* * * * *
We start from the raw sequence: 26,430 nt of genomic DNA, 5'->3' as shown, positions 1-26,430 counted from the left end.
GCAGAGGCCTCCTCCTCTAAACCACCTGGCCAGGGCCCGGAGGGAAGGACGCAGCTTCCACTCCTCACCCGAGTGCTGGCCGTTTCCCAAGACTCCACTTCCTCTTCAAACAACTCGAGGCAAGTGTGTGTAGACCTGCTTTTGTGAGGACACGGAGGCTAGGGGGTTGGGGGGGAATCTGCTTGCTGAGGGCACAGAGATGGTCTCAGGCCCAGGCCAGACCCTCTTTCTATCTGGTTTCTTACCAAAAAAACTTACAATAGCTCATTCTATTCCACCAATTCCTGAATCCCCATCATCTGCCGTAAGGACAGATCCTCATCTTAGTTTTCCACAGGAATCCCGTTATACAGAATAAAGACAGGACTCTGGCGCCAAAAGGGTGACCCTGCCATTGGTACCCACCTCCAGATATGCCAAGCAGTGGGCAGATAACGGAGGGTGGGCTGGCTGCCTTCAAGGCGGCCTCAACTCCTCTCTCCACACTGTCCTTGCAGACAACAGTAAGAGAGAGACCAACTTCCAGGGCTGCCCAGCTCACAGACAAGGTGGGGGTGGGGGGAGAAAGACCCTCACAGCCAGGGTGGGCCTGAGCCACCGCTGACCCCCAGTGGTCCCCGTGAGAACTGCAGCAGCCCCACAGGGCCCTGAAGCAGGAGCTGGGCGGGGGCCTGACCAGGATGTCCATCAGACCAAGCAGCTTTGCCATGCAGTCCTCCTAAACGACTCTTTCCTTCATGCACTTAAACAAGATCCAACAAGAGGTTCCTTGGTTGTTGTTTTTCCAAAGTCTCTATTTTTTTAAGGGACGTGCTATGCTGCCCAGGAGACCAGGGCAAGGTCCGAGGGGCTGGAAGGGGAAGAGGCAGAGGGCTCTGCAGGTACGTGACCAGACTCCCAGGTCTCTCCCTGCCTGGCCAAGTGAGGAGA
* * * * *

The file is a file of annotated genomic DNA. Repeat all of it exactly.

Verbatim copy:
We start from the raw sequence: 26,430 nt of genomic DNA, 5'->3' as shown, positions 1-26,430 counted from the left end.
GCAGAGGCCTCCTCCTCTAAACCACCTGGCCAGGGCCCGGAGGGAAGGACGCAGCTTCCACTCCTCACCCGAGTGCTGGCCGTTTCCCAAGACTCCACTTCCTCTTCAAACAACTCGAGGCAAGTGTGTGTAGACCTGCTTTTGTGAGGACACGGAGGCTAGGGGGTTGGGGGGGAATCTGCTTGCTGAGGGCACAGAGATGGTCTCAGGCCCAGGCCAGACCCTCTTTCTATCTGGTTTCTTACCAAAAAAACTTACAATAGCTCATTCTATTCCACCAATTCCTGAATCCCCATCATCTGCCGTAAGGACAGATCCTCATCTTAGTTTTCCACAGGAATCCCGTTATACAGAATAAAGACAGGACTCTGGCGCCAAAAGGGTGACCCTGCCATTGGTACCCACCTCCAGATATGCCAAGCAGTGGGCAGATAACGGAGGGTGGGCTGGCTGCCTTCAAGGCGGCCTCAACTCCTCTCTCCACACTGTCCTTGCAGACAACAGTAAGAGAGAGACCAACTTCCAGGGCTGCCCAGCTCACAGACAAGGTGGGGGTGGGGGGAGAAAGACCCTCACAGCCAGGGTGGGCCTGAGCCACCGCTGACCCCCAGTGGTCCCCGTGAGAACTGCAGCAGCCCCACAGGGCCCTGAAGCAGGAGCTGGGCGGGGGCCTGACCAGGATGTCCATCAGACCAAGCAGCTTTGCCATGCAGTCCTCCTAAACGACTCTTTCCTTCATGCACTTAAACAAGATCCAACAAGAGGTTCCTTGGTTGTTGTTTTTCCAAAGTCTCTATTTTTTTAAGGGACGTGCTATGCTGCCCAGGAGACCAGGGCAAGGTCCGAGGGGCTGGAAGGGGAAGAGGCAGAGGGCTCTGCAGGTACGTGACCAGACTCCCAGGTCTCTCCCTGCCTGGCCAAGTGAGGAGA